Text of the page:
I’m sure that when the first prototypes of today’s smart speakers were demonstrated it probably felt like part of the bright, shiny future from Star Trek: Next Generation had arrived. Finally we were going to have the modern-day equivalent of Majel Barrett politely making things happen just with the power of our voice. It’s taken a few years for the devices to gain a toe-hold in the home, and they have come with their fair share of problems. In a recent addition to the pile, hackers have discovered a security flaw in the basic hardware design of voice-controlled devices, including smartphones and tablets, that allows them to be exploited at a distance via this feature using a simple laser pointer.
“Alexa, buy blackout curtains.”
In a paper published on Nov 4, a team of academic researchers revealed that by using a focused beam of light they could trick Alexa, Siri and Google Voice controlled devices into acting as if they had received an actual voice command. The researchers were able to mimic sound waves using light pulses that were directed at the device’s microphone diaphragm, and they demonstrated this capability across hundreds of feet through windows and even obstructions on the mic itself. They were able to get the devices to perform tasks that it normally had access to, such as turning lights on and off, opening garage doors, unlocking smartlocks on doors and cars, and even purchasing items online.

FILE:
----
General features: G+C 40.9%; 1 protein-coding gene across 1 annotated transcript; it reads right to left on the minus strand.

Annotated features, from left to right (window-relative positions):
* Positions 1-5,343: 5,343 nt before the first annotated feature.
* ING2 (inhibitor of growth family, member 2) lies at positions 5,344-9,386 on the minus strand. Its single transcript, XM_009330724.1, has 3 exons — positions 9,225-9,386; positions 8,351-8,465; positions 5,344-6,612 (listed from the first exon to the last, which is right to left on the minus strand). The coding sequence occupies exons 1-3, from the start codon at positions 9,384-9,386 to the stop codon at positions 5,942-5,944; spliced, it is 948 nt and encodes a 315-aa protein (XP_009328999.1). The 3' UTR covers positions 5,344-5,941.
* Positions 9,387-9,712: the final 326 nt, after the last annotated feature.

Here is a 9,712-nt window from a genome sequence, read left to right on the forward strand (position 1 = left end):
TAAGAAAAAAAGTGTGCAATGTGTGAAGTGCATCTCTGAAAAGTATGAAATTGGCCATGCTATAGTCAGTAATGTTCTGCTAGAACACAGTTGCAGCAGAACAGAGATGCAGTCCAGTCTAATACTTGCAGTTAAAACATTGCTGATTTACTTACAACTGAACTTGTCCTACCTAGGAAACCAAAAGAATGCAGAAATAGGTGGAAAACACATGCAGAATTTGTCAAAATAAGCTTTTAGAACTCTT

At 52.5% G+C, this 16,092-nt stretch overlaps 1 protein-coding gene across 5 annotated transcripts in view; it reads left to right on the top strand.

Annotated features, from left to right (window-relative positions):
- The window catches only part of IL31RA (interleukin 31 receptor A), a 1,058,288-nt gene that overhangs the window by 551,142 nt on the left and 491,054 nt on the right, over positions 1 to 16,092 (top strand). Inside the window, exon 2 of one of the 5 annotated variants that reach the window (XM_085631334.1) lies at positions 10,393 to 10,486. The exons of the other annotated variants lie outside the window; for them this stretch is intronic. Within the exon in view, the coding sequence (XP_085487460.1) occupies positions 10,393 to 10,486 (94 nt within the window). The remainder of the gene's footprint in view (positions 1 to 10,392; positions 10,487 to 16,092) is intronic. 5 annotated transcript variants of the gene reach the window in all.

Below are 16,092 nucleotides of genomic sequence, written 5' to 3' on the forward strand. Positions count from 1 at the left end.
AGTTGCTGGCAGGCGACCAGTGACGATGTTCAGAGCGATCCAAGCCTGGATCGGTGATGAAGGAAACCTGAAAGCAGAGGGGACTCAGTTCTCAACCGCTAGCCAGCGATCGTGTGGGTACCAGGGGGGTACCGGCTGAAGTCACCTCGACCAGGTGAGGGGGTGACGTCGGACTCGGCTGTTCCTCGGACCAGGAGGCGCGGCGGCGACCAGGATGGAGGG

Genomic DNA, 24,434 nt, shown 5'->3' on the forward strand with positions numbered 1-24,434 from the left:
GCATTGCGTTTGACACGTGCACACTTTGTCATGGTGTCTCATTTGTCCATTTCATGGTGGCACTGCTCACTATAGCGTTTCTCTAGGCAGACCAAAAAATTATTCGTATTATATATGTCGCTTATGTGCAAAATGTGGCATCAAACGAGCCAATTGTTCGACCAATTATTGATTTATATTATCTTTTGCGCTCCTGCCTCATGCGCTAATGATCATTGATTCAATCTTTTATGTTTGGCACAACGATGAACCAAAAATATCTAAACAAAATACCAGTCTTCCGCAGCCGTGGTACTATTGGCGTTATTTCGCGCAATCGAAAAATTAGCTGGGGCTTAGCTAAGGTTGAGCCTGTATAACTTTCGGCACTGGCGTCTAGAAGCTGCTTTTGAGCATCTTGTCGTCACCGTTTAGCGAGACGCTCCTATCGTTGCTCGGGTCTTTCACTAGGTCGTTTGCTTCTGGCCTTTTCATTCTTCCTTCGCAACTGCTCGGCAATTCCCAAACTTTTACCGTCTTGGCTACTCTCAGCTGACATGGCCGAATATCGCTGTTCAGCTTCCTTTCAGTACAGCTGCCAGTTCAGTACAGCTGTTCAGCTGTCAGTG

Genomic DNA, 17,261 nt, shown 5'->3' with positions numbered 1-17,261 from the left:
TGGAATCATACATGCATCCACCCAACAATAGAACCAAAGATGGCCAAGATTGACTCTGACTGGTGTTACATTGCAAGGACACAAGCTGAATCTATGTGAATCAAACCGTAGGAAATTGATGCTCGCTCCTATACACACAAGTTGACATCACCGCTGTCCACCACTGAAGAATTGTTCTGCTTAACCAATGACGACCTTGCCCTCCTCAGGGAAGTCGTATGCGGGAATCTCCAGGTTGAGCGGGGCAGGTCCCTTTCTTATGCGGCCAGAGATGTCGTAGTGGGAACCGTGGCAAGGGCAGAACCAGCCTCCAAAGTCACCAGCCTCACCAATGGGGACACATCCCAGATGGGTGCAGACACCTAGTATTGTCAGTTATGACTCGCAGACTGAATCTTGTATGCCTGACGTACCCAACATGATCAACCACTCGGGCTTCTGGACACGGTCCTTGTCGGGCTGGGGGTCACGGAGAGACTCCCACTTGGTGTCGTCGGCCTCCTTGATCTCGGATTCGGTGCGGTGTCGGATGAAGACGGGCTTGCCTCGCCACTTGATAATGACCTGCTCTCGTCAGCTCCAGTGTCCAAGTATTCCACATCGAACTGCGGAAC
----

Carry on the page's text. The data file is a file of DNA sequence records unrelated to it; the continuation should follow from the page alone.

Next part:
What does this mean for you?
If you have a voice-activated device that can control access to things you don’t want strangers accessing, either make sure your device is not in view of any open window, or disable that function. Most smart speaker devices have a way to disable voice control – something you may want to consider engaging when you leave your “smart” speaker unattended. Unfortunately, the nature of this weakness is something that (probably) cannot be fixed by a firmware update as it’s exploiting a core component of the microphone’s analog to digital process. At the moment, there are no documented incidents of this sort of hack occurring “in the wild,” but now that the news is out, it may be time to tuck those devices into a drawer for the time being.
Image courtesy of Miles Stuart from FreeDigitalPhotos.net